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    Try a 20W60 oil? Are there negatives to this idea for hot weather running?

    Cheers

    Alec

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    If the engine was indeed rebuilt properly then there should be not problem. As suggested put a gauge on it and find out what the actual pressure is when hot at engine idle. If the gauge reads low, then get a hold of the shop that did the work. A correctly rebuilt D engine at 10,000 miles is basically just getting well seated. If the gauge shows a low pressure problem the most likely cause is excessive gap(s) between the crank journals and their respective bearings.

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    I'm not sure i've seen 20W-60 on my local auto-parts store?!

    Makes complete sense to check the actual pressure and I'll check back with an update. Thanks for the quick response Armidillo, Citroenfan and Jaahn!
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    Quote Originally Posted by Armidillo View Post
    Try a 20W60 oil? Are there negatives to this idea for hot weather running?

    Cheers

    Alec
    Hi Alex,
    IMHO no normal engine should have to use 20w-60 oil. I have had stuffed engines in the past and never went that high. Not sure why they sell it actually.

    Really all those old engines were designed for 30 weight oil. That was the standard for normal use, modified by the climate if you lived in 'severe' temperatures. Never lived there so have little knowledge We seem to have retained 30 as the top weight for all new petrol engines anyway and for diesels it is 40.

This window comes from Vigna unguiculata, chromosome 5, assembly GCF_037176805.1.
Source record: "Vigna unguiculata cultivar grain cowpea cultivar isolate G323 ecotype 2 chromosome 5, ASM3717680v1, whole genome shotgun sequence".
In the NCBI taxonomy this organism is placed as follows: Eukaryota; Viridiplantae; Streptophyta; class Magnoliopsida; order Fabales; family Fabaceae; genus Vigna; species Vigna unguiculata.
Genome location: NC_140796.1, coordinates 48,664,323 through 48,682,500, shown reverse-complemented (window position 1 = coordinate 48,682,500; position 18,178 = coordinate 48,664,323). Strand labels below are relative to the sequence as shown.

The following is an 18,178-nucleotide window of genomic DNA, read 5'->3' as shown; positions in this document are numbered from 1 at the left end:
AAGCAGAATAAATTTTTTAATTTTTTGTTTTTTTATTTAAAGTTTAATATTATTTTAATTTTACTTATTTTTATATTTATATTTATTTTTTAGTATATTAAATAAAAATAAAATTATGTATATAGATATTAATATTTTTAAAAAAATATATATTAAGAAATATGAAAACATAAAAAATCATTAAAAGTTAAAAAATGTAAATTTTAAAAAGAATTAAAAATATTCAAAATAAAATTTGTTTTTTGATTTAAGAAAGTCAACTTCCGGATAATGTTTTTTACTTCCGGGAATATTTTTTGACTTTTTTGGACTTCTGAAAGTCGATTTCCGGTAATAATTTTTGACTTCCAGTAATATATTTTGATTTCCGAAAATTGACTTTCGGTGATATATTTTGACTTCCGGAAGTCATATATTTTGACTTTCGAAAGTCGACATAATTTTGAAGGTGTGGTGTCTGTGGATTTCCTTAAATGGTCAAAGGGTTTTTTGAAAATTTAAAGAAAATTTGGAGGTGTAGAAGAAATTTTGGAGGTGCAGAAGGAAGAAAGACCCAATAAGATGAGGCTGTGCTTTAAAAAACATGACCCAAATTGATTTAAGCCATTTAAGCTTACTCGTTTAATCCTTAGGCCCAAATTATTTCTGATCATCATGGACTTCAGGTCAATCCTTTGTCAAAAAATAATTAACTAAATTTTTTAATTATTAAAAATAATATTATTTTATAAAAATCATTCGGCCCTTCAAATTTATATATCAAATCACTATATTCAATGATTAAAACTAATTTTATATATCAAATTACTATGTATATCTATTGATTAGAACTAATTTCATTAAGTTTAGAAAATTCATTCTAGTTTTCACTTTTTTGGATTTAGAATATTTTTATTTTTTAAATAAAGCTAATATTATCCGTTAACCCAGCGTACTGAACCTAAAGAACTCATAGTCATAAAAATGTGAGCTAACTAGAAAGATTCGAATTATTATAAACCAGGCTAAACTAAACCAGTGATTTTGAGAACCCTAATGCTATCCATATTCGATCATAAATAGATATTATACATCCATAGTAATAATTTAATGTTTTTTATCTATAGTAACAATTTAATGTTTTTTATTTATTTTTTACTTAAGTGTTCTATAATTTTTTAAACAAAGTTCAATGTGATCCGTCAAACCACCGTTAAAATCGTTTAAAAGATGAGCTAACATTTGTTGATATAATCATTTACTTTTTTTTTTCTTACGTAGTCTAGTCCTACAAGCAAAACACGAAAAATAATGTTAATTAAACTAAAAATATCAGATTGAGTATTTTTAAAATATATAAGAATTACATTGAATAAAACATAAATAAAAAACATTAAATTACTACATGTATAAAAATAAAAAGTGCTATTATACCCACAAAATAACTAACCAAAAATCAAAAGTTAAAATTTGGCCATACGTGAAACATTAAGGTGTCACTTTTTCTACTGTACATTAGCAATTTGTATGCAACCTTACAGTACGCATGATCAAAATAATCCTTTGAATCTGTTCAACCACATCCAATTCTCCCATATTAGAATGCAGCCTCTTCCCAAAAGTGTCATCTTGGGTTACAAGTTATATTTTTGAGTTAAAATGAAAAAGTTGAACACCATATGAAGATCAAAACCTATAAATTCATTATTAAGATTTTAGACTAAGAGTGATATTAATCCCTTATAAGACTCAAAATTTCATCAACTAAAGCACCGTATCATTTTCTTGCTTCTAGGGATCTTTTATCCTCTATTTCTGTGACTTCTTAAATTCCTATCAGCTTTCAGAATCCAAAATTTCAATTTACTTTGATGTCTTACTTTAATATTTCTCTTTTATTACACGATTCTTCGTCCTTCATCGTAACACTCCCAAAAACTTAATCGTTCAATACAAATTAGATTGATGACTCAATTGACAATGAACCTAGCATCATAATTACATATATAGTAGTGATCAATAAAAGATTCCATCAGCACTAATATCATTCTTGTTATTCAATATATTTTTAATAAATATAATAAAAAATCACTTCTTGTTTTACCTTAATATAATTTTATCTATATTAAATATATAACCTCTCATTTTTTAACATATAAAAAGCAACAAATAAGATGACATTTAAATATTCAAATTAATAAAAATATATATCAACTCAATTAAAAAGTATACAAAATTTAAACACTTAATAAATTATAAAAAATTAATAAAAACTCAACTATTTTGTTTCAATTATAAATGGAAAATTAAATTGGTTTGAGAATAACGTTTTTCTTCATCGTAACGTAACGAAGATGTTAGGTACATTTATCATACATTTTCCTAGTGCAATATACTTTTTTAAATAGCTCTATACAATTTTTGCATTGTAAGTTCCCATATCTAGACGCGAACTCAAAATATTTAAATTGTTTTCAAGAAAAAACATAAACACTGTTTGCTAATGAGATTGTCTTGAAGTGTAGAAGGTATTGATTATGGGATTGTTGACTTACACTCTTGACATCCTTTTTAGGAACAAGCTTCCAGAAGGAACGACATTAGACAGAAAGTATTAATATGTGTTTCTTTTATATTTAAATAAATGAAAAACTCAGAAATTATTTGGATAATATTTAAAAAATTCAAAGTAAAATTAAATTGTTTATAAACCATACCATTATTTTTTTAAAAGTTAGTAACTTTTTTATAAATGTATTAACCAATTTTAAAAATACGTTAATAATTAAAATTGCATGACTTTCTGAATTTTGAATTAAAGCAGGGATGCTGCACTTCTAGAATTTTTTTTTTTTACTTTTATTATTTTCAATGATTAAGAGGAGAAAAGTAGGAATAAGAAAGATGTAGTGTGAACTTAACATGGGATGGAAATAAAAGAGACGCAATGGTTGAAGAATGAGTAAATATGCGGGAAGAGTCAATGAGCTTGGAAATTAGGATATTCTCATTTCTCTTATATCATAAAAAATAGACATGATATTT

Regarding the oil light flickering on at idle. That was considered normal on most older cars as they wore a bit, when hot and idleing but it should go out when the revs rise a bit. Noting the oil then was not multi grade as now. A multigrade oil should help with restricting the viscosity reduction when hot. That's why we have it
    Jaahn
    Last edited by jaahn; 23rd September 2015 at 01:35 PM.

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    Thanks for your insight Jaahn. It might be worth noting the engine burns almost no oil...maybe a quart every oil change (3000 miles for me) so the fact that it's flickering as a "new" engine with multi-vis is concerning. Still going to get an actual gauge on the pressure and see what's up with it.
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    Quote Originally Posted by pynhead View Post
    Thanks for your insight Jaahn. It might be worth noting the engine burns almost no oil...maybe a quart every oil change (3000 miles for me) so the fact that it's flickering as a "new" engine with multi-vis is concerning. Still going to get an actual gauge on the pressure and see what's up with it.
    Oil consumption and low pressure when hot are not related. Oil usage comes, typically, from bad valve stem seals, worn rings or a combination of those problems. Low oil pressure, when the engine is hot, is going to be either a pump problem, excessive gap between sleeve bearings and the journals or a combination of both. In any case it should not be happening with a 'totally' rebuilt engine with about 10K on it. And a worn pump will normally exhibit a lower than normal pressure when the engine is cold.
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    It could be the oil pressure switch. I had one go on a Citroen BX that must have got a small crack in its diaphragm. Was OK to start with but as oil pressure leaked to behind the diaphragm, it would start to switch at higher and higher oil pressure until it was on all the time. So drives of 15 minutes or less were OK - longer and lots of meep morp noises. Then it would reset with the engine turned off. I suppose if there were a small leak from the back of the diaphragm to outside then you might get a more consistent back-pressure after some running so it would rise form triggering at say 10 psi to 30 psi which might give you the symptoms you are experiencing.